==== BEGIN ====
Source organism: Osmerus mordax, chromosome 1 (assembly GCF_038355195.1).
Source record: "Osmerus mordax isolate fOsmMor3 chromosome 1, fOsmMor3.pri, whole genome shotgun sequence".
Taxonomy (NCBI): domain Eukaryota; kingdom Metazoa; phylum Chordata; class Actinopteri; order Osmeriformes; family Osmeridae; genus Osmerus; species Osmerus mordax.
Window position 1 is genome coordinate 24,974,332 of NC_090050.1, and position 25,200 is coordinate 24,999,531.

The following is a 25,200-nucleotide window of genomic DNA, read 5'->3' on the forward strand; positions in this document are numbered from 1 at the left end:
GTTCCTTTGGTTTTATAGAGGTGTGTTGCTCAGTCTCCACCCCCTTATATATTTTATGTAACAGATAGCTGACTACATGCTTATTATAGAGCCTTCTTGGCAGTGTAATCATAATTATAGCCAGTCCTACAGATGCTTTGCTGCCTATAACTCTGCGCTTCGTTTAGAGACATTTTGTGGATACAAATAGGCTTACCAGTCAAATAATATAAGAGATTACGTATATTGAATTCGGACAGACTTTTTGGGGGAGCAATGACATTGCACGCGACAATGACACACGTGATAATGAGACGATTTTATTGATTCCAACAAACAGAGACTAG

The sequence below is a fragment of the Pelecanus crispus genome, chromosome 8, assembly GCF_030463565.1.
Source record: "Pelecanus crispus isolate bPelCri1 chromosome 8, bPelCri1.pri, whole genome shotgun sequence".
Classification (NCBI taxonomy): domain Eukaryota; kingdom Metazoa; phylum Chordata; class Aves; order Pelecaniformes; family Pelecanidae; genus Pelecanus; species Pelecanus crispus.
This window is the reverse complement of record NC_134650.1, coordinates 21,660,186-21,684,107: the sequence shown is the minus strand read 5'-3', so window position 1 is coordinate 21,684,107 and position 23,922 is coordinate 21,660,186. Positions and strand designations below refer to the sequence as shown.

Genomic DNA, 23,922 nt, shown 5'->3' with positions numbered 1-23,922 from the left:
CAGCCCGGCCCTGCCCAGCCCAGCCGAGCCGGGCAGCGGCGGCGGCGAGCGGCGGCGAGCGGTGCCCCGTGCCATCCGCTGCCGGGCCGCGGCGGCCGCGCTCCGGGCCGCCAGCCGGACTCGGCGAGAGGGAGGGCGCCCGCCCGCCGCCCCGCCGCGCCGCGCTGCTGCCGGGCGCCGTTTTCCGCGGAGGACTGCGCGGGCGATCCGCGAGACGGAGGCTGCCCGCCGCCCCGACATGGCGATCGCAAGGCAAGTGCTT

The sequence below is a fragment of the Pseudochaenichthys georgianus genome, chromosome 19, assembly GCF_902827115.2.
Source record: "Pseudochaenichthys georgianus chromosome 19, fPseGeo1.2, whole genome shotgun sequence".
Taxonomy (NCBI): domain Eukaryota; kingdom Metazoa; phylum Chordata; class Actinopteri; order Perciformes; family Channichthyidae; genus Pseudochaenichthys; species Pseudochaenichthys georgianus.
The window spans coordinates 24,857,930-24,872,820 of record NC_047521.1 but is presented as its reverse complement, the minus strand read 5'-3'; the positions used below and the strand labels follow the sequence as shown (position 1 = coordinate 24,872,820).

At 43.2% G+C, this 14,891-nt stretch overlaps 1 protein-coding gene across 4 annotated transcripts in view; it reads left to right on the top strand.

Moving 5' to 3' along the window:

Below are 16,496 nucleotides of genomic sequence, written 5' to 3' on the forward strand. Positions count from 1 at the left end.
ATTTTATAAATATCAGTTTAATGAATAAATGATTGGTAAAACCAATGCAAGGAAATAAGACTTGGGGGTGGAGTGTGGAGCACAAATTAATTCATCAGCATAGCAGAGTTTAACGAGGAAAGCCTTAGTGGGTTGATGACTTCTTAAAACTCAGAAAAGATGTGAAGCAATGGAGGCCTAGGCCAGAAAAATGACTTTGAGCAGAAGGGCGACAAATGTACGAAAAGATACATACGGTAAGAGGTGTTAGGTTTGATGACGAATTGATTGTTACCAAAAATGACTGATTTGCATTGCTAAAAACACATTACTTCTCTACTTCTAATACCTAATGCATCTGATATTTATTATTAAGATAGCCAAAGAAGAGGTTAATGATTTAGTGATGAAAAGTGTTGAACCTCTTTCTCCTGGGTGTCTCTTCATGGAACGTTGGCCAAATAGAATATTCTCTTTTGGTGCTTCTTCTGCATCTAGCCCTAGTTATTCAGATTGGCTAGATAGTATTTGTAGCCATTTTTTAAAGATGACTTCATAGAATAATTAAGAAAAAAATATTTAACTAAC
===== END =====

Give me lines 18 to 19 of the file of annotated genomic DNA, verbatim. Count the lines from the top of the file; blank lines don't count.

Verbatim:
Moving 5' to 3' along the window:

Below are 16,496 nucleotides of genomic sequence, written 5' to 3' on the forward strand. Positions count from 1 at the left end.